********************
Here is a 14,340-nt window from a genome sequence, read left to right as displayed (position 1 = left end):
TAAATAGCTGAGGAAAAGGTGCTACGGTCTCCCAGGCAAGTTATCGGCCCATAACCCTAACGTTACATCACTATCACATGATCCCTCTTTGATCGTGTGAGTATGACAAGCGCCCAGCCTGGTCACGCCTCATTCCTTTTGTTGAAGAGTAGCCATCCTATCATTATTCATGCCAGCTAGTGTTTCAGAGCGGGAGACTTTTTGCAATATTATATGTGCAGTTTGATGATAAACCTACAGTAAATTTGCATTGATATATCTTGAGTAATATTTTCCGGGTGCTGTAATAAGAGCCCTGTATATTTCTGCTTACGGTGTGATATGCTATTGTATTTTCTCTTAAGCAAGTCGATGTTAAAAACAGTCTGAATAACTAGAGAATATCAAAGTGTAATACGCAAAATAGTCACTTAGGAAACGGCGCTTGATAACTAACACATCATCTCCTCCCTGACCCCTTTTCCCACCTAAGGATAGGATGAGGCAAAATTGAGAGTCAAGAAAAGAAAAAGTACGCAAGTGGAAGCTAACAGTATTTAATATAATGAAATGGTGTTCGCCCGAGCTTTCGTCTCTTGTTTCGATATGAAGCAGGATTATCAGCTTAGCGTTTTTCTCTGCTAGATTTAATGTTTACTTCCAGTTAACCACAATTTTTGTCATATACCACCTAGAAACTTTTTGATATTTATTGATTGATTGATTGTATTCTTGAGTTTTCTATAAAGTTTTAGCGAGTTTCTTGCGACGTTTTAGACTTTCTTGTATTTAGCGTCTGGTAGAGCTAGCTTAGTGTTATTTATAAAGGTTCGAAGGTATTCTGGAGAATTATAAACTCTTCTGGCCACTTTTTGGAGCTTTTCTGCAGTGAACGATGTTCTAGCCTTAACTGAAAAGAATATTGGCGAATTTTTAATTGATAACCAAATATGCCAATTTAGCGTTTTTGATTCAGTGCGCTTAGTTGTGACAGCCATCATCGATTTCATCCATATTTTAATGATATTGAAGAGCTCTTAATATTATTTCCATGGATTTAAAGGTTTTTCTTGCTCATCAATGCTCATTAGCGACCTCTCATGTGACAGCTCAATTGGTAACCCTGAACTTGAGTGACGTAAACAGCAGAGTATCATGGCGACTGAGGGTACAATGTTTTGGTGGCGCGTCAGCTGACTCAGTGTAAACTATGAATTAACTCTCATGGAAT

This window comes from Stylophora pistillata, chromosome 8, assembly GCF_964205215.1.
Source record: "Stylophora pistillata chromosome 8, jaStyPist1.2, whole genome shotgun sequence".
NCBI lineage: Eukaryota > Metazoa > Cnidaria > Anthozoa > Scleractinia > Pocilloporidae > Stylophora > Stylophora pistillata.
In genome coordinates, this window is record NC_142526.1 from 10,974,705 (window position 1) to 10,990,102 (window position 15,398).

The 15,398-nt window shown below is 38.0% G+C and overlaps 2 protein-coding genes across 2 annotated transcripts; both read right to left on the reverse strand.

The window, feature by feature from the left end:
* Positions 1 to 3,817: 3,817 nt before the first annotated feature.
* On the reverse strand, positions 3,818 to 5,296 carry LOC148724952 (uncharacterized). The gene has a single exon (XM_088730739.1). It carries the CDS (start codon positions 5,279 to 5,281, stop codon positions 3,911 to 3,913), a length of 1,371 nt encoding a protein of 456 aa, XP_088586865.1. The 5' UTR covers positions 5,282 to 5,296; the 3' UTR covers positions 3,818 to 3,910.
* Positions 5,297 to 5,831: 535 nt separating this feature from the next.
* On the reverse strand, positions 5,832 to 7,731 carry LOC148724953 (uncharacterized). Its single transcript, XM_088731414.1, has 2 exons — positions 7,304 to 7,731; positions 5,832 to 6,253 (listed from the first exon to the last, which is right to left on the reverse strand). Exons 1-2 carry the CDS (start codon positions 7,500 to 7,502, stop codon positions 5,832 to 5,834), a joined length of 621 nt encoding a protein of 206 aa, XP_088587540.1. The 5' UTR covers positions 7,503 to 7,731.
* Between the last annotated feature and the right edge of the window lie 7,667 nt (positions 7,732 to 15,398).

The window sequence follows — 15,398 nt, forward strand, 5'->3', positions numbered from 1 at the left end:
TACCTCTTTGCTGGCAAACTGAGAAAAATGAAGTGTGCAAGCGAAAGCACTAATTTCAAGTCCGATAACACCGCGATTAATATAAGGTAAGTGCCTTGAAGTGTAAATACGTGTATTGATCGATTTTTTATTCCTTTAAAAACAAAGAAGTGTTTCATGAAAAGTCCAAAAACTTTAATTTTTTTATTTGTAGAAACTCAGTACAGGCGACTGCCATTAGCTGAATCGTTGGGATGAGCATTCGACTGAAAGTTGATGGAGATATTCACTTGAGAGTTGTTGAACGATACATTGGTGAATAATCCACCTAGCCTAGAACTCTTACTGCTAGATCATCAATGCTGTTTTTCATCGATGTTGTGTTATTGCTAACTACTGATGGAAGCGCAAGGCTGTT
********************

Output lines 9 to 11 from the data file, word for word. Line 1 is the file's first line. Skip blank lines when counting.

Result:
* Positions 1 to 3,817: 3,817 nt before the first annotated feature.
* On the reverse strand, positions 3,818 to 5,296 carry LOC148724952 (uncharacterized). The gene has a single exon (XM_088730739.1). It carries the CDS (start codon positions 5,279 to 5,281, stop codon positions 3,911 to 3,913), a length of 1,371 nt encoding a protein of 456 aa, XP_088586865.1. The 5' UTR covers positions 5,282 to 5,296; the 3' UTR covers positions 3,818 to 3,910.
* Positions 5,297 to 5,831: 535 nt separating this feature from the next.